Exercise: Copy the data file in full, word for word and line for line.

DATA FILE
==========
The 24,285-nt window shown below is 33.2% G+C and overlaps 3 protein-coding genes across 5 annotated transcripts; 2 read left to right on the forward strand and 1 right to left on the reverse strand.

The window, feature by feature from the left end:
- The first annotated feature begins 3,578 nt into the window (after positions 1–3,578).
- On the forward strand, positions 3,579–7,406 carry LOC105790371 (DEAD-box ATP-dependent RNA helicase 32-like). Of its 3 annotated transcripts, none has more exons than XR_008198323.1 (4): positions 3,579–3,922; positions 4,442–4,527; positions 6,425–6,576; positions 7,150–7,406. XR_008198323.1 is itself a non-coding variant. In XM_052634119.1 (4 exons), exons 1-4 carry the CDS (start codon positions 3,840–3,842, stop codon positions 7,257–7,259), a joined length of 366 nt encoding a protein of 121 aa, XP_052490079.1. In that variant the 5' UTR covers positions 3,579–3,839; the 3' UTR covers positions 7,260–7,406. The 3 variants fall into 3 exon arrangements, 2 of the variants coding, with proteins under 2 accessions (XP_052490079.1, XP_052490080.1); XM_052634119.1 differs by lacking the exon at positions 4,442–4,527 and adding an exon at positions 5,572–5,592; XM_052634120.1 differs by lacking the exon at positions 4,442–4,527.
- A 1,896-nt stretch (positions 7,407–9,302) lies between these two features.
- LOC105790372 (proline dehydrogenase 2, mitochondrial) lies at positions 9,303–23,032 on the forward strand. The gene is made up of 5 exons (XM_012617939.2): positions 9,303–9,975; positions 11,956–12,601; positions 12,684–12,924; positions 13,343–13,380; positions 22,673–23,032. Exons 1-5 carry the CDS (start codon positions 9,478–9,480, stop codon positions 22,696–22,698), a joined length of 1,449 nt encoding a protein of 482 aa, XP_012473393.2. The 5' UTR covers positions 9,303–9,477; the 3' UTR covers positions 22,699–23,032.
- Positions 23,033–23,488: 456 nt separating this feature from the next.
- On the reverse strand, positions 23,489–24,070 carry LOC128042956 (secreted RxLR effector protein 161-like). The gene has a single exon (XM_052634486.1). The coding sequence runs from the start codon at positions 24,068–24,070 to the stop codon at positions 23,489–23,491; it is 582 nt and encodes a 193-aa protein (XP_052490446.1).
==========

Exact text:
The 24,285-nt window shown below is 33.2% G+C and overlaps 3 protein-coding genes across 5 annotated transcripts; 2 read left to right on the forward strand and 1 right to left on the reverse strand.

The window, feature by feature from the left end:
- The first annotated feature begins 3,578 nt into the window (after positions 1–3,578).
- On the forward strand, positions 3,579–7,406 carry LOC105790371 (DEAD-box ATP-dependent RNA helicase 32-like). Of its 3 annotated transcripts, none has more exons than XR_008198323.1 (4): positions 3,579–3,922; positions 4,442–4,527; positions 6,425–6,576; positions 7,150–7,406. XR_008198323.1 is itself a non-coding variant. In XM_052634119.1 (4 exons), exons 1-4 carry the CDS (start codon positions 3,840–3,842, stop codon positions 7,257–7,259), a joined length of 366 nt encoding a protein of 121 aa, XP_052490079.1. In that variant the 5' UTR covers positions 3,579–3,839; the 3' UTR covers positions 7,260–7,406. The 3 variants fall into 3 exon arrangements, 2 of the variants coding, with proteins under 2 accessions (XP_052490079.1, XP_052490080.1); XM_052634119.1 differs by lacking the exon at positions 4,442–4,527 and adding an exon at positions 5,572–5,592; XM_052634120.1 differs by lacking the exon at positions 4,442–4,527.
- A 1,896-nt stretch (positions 7,407–9,302) lies between these two features.
- LOC105790372 (proline dehydrogenase 2, mitochondrial) lies at positions 9,303–23,032 on the forward strand. The gene is made up of 5 exons (XM_012617939.2): positions 9,303–9,975; positions 11,956–12,601; positions 12,684–12,924; positions 13,343–13,380; positions 22,673–23,032. Exons 1-5 carry the CDS (start codon positions 9,478–9,480, stop codon positions 22,696–22,698), a joined length of 1,449 nt encoding a protein of 482 aa, XP_012473393.2. The 5' UTR covers positions 9,303–9,477; the 3' UTR covers positions 22,699–23,032.
- Positions 23,033–23,488: 456 nt separating this feature from the next.
- On the reverse strand, positions 23,489–24,070 carry LOC128042956 (secreted RxLR effector protein 161-like). The gene has a single exon (XM_052634486.1). The coding sequence runs from the start codon at positions 24,068–24,070 to the stop codon at positions 23,489–23,491; it is 582 nt and encodes a 193-aa protein (XP_052490446.1).